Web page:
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Renewed proposal from Democrats would penalize ‘stealthing’ in Wisconsin

Plan includes potential penalties for people who sabotage birth control without partner's consent

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AIDS Healthcare Foundation condoms during a Valentine's Day press conference
AIDS Healthcare Foundation condoms during a Valentine’s Day press conference to introduce a statewide law requiring condom use by adult film performers, Thursday, Feb. 14, 2013, in Los Angeles. Bret Hartman/AP Photo for AIDS Healthcare Foundation

A renewed proposal from Democratic state lawmakers in Wisconsin could impose fines on people who sabotage their partner’s birth control without their consent.

Under the bill, someone who removes or tampers with a sexually protective device, like a condom, without their partner’s consent could face civil charges brought by their partner and a court-mandated fine. The practice is sometimes referred to as “stealthing.”

Sen. Melissa Agard, D-Madison, one of the bill’s sponsors, said many people have contacted her office about their own experiences with stealthing since she first introduced a version of the plan in 2017.

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“It became very clear that stealthing is actually something that is unfortunately prevalent in our society, and certainly deserves attention and a cause of action moving forward,” she said.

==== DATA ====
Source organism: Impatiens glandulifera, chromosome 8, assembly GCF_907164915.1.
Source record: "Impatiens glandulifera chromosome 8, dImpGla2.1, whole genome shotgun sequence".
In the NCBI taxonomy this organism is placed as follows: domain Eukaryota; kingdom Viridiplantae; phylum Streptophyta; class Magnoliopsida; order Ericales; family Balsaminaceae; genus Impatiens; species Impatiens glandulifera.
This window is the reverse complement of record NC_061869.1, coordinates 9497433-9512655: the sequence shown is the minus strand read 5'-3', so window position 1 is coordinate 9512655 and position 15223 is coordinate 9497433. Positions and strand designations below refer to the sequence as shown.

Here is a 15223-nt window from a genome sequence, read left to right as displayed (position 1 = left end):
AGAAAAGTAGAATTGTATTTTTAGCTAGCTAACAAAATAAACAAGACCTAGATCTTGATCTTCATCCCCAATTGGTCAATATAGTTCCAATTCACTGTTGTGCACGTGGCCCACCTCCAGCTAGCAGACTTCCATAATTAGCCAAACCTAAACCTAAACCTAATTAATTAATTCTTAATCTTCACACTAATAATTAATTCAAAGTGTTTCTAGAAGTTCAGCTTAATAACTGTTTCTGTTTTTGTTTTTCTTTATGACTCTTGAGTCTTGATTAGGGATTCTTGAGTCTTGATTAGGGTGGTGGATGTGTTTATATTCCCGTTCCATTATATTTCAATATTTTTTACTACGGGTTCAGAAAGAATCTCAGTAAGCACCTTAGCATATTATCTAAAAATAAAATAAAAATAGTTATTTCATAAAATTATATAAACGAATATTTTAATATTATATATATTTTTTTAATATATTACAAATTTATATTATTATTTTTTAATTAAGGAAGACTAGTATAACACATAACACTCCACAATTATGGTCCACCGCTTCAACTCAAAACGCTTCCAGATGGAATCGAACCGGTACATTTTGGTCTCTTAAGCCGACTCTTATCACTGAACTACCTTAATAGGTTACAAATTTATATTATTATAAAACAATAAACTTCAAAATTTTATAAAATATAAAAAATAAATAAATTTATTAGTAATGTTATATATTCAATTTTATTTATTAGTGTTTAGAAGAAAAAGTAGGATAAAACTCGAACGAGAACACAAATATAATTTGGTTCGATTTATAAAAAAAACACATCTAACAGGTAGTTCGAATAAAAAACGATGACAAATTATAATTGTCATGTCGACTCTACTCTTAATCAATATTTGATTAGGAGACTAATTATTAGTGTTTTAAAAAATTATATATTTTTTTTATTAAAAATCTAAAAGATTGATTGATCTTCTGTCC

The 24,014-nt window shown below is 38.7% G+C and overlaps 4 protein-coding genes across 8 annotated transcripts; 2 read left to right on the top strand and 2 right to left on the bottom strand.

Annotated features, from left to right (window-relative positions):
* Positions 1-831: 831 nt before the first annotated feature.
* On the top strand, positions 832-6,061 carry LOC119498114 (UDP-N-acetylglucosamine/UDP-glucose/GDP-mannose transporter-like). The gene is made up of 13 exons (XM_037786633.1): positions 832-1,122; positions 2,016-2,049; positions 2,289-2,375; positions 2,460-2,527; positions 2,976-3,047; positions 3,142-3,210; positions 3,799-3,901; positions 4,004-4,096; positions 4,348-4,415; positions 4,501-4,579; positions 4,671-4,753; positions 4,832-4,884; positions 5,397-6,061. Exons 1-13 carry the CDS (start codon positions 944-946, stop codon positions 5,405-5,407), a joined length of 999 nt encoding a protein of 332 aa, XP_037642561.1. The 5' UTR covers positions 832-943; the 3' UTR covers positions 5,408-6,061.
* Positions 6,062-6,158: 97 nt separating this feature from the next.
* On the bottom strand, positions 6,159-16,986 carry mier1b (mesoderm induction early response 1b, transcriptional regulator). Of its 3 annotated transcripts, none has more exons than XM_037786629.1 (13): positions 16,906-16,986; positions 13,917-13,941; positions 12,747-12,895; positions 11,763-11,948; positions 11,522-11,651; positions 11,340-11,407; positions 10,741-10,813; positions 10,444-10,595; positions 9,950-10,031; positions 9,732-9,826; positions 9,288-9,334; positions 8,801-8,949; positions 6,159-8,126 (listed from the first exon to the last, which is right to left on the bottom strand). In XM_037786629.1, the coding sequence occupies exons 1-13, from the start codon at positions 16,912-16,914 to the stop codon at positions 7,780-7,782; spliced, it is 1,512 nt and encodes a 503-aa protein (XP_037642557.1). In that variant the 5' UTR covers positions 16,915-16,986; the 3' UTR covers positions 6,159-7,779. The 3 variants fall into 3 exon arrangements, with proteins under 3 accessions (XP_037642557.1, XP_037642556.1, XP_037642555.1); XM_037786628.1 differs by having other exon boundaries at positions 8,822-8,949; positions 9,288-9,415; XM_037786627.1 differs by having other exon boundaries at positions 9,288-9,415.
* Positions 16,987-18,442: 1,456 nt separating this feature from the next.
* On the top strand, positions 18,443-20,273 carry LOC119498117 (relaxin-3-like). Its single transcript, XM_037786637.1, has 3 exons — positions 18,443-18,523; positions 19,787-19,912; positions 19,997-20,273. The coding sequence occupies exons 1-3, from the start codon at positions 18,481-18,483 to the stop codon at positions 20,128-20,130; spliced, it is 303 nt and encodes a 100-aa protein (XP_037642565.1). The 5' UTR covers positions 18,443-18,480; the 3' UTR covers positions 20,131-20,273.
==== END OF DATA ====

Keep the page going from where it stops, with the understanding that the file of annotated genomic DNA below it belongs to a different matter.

California became the first state in the country to ban stealthing earlier this year.

“We need to make sure that people that do commit acts of sexual violence are held accountable,” Agard said.

Rep. Lee Snodgrass, D-Appleton, is also sponsoring the proposal.

“In a time when abortion rights are precarious, we must do what we can to provide a legal course of action for someone of any gender whose consent has been violated through intentional and nonconsensual removal or tampering with a reproductive device,” Snodgrass said in a prepared statement.

In 2017, the bill never received a public hearing in either legislative chamber. Agard said this year’s proposal is different — it would create a civil cause of action for victims, rather than criminal penalties. She said she’s optimistic about this version of the proposal moving forward.

“It is clear that it is something that needs to be addressed, and we need to be talking about,” Agard said. “I know that in our Legislature in Wisconsin the path forward is long, but it doesn’t mean that we shouldn’t be trying and doing everything we can to address these pretty disgusting acts that are occurring.”

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